2-5-1’s Part 4

The 2-5-1, possibly the most common harmonic device in all of jazz harmony. I this course we deconstruct and demystify the process of increasing your ability to improvise over it!

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2-5-1’s Part 1

The 2-5-1, possibly the most common harmonic device in all of jazz harmony. I this course we deconstruct and demystify the process of increasing your ability to improvise over it!

This content is for members only.

Lessons from the road – Rancho Mirage

Hello gang! This week I’m coming to you from the dry heat of the California desert out in Rancho Mirage. I got some down time to practice in the hotel room and shoot this video for you taking a look at a bunch of different things. This video includes looking at how a change in climate effects your playing (such as a the super dry air of the desert where I am right now) and also about how to create melodic ideas using a simple minor pentatonic scale.

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Using Pentatonics to create and release tension

Taking one of the most basic harmonic/melodic devices – a minor pentatonic scale – this lesson takes a look at creating and releasing tension, creating new melodic ideas, and making sure you’re setting realistic goals and not trying to learn too much in one go!

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Looking at the Details

So what started out as a lesson about where to find ideas for building vocabulary, this lesson ended up being about the small details within phrasing that can take you to the next level in terms of your ability to be in total creative control with your playing.

I take a three note phrase, and then break it up into tiny pieces (YES that’s totally possible!) and give you a bunch of phrasing options that I think are going to take your playing to the next level!

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Steve Grossman Transcription Zulu Stomp – part 1

When it comes to playing outside the changes one of my favorite guys is Steve Grossman. A legend in his own right with an incredibly unique sound and approach to music, I’ve been transcribing him for years. This cut is from the Some Shapes to Come album, and features Gene Perla on Bass, Don Alias on drums, and Jan Hammer on keys.

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Vocabulary – Holdsworth Diminished Sound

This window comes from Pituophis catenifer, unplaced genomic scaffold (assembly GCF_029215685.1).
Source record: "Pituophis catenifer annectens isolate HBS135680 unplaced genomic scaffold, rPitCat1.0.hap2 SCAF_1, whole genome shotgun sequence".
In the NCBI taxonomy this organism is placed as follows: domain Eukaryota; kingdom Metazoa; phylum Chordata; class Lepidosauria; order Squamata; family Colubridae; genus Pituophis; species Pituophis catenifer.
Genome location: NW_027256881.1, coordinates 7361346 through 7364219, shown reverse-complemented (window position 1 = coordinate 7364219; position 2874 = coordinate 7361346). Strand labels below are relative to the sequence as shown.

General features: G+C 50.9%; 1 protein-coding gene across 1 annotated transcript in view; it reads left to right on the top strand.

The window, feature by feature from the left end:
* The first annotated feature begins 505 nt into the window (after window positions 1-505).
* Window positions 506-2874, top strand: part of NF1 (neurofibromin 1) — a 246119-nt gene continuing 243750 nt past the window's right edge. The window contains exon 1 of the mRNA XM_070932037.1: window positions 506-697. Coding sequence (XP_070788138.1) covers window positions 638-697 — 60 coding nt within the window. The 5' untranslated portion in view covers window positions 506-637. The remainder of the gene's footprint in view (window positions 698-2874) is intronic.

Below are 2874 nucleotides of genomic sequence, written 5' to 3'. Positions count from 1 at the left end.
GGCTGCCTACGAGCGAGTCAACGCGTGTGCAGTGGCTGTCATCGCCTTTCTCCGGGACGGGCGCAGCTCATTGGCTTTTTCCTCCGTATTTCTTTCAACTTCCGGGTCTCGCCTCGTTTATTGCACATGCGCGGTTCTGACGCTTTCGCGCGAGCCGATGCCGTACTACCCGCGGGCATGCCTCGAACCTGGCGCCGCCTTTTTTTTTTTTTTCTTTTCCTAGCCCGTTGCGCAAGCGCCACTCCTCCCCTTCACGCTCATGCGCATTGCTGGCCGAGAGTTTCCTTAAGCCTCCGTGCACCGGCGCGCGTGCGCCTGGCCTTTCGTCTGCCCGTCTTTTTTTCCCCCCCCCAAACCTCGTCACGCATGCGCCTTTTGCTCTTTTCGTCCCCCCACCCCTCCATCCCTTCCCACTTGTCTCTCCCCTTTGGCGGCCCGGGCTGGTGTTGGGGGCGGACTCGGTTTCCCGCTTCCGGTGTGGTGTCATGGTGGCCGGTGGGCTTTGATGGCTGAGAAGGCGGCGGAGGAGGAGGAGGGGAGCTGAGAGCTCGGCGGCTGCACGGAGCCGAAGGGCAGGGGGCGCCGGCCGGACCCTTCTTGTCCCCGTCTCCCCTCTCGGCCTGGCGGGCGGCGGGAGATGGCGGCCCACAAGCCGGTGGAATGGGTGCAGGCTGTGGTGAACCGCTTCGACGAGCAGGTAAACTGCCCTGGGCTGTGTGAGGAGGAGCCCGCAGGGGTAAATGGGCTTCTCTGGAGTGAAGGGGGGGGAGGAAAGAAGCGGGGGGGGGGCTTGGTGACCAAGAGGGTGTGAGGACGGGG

I was listening to some Alan Holdsworth recently, I think it might have been the song Tokyo Dream, but it was definitely something around that era. I got hooked on some diminished sounds that Alan was using, and decided it was time to stop putting off learning about because it’s technically difficult, and find a solution to the problem! so here it is, a look inside my process for not only transcribing a specific piece of music, but also for tackling things that I can’t execute right away.

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Soloing Idea using Major Triads – Part 1

I recently blogged about this Australian piano player Rai Thistlethwayte who’s side project “Michael Albatross” has been on heavy rotation on my record player for many weeks now. There’s a great piano solo from the track in the blog post that has a very cool major triad idea in it. Needless to say I transcribed it and now present it to you as a starting point for working on a soloing idea using Major Triads!

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Mike Brecker ii-v-i Exercise


Here’s an ideal way to give yourself more fluidity soloing over bass chords (which I suggest you put into a looper to give yourself a killer backing track to work with) with chord tones over a ii-v-i with this idea from Michael Brecker. I heard this on a bootleg of a clinic he was giving in the 80’s in Italy, and thought it would make for some great material to add to my practice routine. I hope you can incorporate it in yours, and using bass chords, and these chord tones, you should be able to increase fluidity in no time!

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Communication – Practicing with another musician

Jamming with other musicians is something that’s been at the forefront of my musical development. And from time to time I get to hang out with close friends who are also incredible musicians and swap ideas. I was down in Texas with my good friend Justin Vasquez working on a project and we decided to shed a little at the house one day. I rolled tape so you get a look inside that process. We’re trading back and forth over a groove I have in the looper, and playing off each others phrasing and ideas.

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Playing Over A Vamp

I’m guessing I’m not the only one who comes across a situation where the harmony isn’t moving that much, so here is a lesson on how to make that harmony interesting, give yourself way more options to create melodies, and make it sound like there is actually more going on harmonically than there actually is…

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Phrasing – Michael Brecker

To me Michael Brecker was one of the true masters of phrasing and time. In this lesson I take a look at a specific phrase from Mike’s solo on “Bye George” from the album “Two Blocks from the Edge”, and work on ways of taking a single phrase out of a transcription and working it into your playing.

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